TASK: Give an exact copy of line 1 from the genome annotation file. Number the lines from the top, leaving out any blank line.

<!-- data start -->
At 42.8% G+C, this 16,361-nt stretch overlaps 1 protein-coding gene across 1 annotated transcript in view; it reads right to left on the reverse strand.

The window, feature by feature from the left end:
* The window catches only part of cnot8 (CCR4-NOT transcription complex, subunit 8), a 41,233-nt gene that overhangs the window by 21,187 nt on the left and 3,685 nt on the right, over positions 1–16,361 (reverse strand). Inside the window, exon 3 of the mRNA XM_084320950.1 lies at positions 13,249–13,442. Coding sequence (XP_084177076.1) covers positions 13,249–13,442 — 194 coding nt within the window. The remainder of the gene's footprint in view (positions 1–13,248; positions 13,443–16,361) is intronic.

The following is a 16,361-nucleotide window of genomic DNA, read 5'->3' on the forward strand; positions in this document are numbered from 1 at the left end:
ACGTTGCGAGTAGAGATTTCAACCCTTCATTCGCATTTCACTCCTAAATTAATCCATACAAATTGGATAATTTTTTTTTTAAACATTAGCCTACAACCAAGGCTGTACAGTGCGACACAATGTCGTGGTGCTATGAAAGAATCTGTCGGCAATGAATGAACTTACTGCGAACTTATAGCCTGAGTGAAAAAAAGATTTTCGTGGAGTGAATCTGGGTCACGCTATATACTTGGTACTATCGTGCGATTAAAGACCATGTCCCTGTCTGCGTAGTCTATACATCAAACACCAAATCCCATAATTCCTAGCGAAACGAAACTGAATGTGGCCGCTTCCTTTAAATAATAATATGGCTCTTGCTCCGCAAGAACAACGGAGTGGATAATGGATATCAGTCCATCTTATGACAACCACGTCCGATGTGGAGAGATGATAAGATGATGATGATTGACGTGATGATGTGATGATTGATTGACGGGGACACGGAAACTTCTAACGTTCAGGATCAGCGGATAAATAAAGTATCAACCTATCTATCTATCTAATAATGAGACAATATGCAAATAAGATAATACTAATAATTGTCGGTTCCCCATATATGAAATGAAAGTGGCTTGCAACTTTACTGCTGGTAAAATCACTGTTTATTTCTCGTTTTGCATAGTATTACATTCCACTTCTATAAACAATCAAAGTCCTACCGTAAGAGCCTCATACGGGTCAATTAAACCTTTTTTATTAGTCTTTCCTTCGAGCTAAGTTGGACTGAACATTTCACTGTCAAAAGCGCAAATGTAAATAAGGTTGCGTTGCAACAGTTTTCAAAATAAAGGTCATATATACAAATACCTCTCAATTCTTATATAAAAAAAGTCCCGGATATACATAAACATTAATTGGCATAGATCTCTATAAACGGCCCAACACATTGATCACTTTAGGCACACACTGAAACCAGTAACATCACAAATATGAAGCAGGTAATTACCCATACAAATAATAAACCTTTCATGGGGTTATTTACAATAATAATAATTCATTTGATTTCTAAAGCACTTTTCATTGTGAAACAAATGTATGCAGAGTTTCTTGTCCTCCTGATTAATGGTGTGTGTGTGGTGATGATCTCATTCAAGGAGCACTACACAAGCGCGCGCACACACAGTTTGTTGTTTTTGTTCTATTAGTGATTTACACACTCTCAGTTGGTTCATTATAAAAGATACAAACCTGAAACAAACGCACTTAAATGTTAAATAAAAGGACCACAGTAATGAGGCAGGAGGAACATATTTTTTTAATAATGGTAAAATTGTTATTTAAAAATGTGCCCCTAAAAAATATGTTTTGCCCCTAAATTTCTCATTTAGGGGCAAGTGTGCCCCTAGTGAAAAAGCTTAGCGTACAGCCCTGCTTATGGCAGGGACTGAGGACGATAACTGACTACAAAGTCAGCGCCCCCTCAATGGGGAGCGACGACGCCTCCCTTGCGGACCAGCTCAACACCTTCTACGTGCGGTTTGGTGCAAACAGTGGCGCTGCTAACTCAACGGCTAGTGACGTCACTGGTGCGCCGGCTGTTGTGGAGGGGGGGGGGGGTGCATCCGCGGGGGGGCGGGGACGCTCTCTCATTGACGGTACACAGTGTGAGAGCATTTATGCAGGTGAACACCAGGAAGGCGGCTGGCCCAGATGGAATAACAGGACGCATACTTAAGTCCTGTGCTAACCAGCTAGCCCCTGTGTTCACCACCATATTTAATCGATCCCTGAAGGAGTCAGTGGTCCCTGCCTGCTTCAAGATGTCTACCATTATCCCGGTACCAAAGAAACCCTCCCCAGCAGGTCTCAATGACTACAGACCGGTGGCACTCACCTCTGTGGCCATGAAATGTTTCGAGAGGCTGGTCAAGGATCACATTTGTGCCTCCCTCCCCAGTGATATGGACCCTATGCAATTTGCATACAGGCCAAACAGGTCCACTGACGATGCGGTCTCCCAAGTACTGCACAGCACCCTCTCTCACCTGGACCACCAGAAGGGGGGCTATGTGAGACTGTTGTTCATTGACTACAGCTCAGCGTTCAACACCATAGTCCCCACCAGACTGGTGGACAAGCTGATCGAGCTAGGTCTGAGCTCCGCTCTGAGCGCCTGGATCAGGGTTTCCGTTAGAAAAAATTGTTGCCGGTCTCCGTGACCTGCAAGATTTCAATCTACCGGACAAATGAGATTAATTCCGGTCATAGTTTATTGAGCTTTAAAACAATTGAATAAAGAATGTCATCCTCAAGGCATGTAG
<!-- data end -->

At 42.8% G+C, this 16,361-nt stretch overlaps 1 protein-coding gene across 1 annotated transcript in view; it reads right to left on the reverse strand.